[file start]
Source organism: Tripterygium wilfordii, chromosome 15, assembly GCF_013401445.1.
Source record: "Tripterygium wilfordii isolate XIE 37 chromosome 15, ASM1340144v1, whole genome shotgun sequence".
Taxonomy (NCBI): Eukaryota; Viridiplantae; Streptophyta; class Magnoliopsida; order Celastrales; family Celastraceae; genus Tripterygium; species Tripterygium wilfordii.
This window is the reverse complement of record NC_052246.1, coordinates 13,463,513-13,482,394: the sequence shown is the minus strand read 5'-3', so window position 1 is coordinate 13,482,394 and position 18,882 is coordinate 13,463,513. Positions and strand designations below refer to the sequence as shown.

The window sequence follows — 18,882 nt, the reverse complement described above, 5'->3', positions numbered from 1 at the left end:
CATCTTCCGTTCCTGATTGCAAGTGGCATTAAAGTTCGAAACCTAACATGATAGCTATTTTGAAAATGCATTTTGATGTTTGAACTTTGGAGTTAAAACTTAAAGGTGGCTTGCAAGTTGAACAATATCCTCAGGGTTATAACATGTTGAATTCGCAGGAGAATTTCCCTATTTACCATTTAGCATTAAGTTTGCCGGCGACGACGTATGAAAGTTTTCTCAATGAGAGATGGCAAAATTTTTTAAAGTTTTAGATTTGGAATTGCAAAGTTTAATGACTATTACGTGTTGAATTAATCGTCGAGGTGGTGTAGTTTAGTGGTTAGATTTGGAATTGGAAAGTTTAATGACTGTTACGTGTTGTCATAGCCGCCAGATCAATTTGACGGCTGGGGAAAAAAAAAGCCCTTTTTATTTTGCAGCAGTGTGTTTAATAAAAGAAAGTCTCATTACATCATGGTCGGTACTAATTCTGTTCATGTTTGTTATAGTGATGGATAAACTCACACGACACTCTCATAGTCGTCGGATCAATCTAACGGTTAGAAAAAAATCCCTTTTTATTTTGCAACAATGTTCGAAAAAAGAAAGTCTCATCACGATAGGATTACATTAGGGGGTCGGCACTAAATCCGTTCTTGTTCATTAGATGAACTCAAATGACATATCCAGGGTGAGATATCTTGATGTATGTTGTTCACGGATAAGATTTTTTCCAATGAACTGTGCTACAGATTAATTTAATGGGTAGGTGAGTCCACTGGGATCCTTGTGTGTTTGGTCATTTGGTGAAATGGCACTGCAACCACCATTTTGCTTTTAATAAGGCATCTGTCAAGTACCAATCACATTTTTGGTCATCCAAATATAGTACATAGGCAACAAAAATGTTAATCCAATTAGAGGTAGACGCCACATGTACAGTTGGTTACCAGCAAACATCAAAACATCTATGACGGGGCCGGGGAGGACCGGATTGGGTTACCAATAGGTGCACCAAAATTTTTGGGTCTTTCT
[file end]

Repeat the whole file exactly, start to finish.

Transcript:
Source organism: Tripterygium wilfordii, chromosome 15, assembly GCF_013401445.1.
Source record: "Tripterygium wilfordii isolate XIE 37 chromosome 15, ASM1340144v1, whole genome shotgun sequence".
Taxonomy (NCBI): Eukaryota; Viridiplantae; Streptophyta; class Magnoliopsida; order Celastrales; family Celastraceae; genus Tripterygium; species Tripterygium wilfordii.
This window is the reverse complement of record NC_052246.1, coordinates 13,463,513-13,482,394: the sequence shown is the minus strand read 5'-3', so window position 1 is coordinate 13,482,394 and position 18,882 is coordinate 13,463,513. Positions and strand designations below refer to the sequence as shown.

The window sequence follows — 18,882 nt, the reverse complement described above, 5'->3', positions numbered from 1 at the left end:
CATCTTCCGTTCCTGATTGCAAGTGGCATTAAAGTTCGAAACCTAACATGATAGCTATTTTGAAAATGCATTTTGATGTTTGAACTTTGGAGTTAAAACTTAAAGGTGGCTTGCAAGTTGAACAATATCCTCAGGGTTATAACATGTTGAATTCGCAGGAGAATTTCCCTATTTACCATTTAGCATTAAGTTTGCCGGCGACGACGTATGAAAGTTTTCTCAATGAGAGATGGCAAAATTTTTTAAAGTTTTAGATTTGGAATTGCAAAGTTTAATGACTATTACGTGTTGAATTAATCGTCGAGGTGGTGTAGTTTAGTGGTTAGATTTGGAATTGGAAAGTTTAATGACTGTTACGTGTTGTCATAGCCGCCAGATCAATTTGACGGCTGGGGAAAAAAAAAGCCCTTTTTATTTTGCAGCAGTGTGTTTAATAAAAGAAAGTCTCATTACATCATGGTCGGTACTAATTCTGTTCATGTTTGTTATAGTGATGGATAAACTCACACGACACTCTCATAGTCGTCGGATCAATCTAACGGTTAGAAAAAAATCCCTTTTTATTTTGCAACAATGTTCGAAAAAAGAAAGTCTCATCACGATAGGATTACATTAGGGGGTCGGCACTAAATCCGTTCTTGTTCATTAGATGAACTCAAATGACATATCCAGGGTGAGATATCTTGATGTATGTTGTTCACGGATAAGATTTTTTCCAATGAACTGTGCTACAGATTAATTTAATGGGTAGGTGAGTCCACTGGGATCCTTGTGTGTTTGGTCATTTGGTGAAATGGCACTGCAACCACCATTTTGCTTTTAATAAGGCATCTGTCAAGTACCAATCACATTTTTGGTCATCCAAATATAGTACATAGGCAACAAAAATGTTAATCCAATTAGAGGTAGACGCCACATGTACAGTTGGTTACCAGCAAACATCAAAACATCTATGACGGGGCCGGGGAGGACCGGATTGGGTTACCAATAGGTGCACCAAAATTTTTGGGTCTTTCT